White House staffers don't typically welcome a hailstorm of criticism. But Michael Fitzpatrick, a former administrator in Obama's regulatory office, wears it as a badge of pride. "It's an amazing thing to be blasted by left and right," Fitzpatrick marveled, recounting on the attacks from industry groups and liberal advocates alike on the regulations he helped review. "It's a pretty good indication you're doing your job right."
Fitzpatrick was speaking at a Monday event on "the president's super-regulators"—the Office of Information and Regulatory Affairs—as part of a committee that advises the House's Transparency caucus. Currently headed by "regulatory czar" Cass Sunstein, OIRA reviews all of the administration's regulations deemed to be "significant" before they take effect, whether they're new fuel economy rules or food labeling standards. Fitzpatrick and Susan Dudley, another former OIRA official, believe the office provides a "dispassionate and analytical second opinion" to improve regulations before they go out the gate, in Dudley's words.
But OIRA's ultimate purpose is to allow the White House to put its imprint on the most important regulations before they go into effect: Even when Congress passes new rules, they typically create blueprints for them that the administration must finalize. The process gives the White House's OIRA the final say on many major regulations. However, it's not always easy to tell what or who has prompted the agency to make certain changes. The issue has prompted calls not only for greater transparency but also for an alternative, independent office to review regulations.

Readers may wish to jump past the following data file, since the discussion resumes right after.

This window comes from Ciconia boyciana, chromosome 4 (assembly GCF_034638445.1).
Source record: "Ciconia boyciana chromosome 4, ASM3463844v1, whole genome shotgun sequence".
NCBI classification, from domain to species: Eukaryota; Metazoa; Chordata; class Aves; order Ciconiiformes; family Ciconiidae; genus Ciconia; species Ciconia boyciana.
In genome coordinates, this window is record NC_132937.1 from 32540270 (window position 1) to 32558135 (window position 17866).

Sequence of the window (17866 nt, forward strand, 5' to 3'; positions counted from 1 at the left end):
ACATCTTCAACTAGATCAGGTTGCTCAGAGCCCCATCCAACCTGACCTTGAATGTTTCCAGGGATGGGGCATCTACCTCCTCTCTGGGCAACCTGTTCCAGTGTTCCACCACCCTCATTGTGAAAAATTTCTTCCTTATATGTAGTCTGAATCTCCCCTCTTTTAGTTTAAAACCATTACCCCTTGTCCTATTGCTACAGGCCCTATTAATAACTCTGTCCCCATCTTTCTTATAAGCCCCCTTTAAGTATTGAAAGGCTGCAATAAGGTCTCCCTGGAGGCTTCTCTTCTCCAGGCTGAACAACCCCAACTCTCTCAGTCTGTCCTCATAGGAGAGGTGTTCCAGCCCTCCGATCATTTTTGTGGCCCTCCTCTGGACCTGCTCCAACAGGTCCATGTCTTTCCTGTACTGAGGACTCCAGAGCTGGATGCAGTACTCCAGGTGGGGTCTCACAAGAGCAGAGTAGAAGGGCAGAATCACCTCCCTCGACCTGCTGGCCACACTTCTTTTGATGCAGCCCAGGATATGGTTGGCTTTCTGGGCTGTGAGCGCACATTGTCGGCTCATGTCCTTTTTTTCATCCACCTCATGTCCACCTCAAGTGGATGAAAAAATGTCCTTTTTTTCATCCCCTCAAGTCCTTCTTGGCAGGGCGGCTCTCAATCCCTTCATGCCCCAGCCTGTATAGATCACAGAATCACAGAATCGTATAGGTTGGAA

For Fitzpatrick and other OIRA alum, criticism from both sides is a sign that the office is striking the right, fair-minded balance. Republicans and industry groups have complained about the "tsunami of regulations" and undue burden they believe the Obama administration has put upon the private sector. Although Obama's finalized fewer regulations overall than either Clinton or Bush during the same point in their first terms, he's pushed through more rules with more than a $100 million impact. (Though that threshold for such "economically significant" rules isn't adjusted for inflation). Meanwhile, liberal groups have blasted OIRA for being beholden to industry interests, dragging its feet on vital rules and carving out loopholes to weaken regulation. "They are pains in the rear to agencies and others because they ask tough questions," says Fitzpatrick.
Dudley, OIRA's administration during the Bush years, argues that the office is actually less likely "to be captured by concentrated special interests that influence agency decisions," as its authority isn't limited to any particular set of policies. "Its analytical principles are generally not controversial and certainly not partisan," she said. Fitzpatrick points out that the agency's 50-some staffers are mostly career bureaucrats, remaining "essentially the same from administration to administration."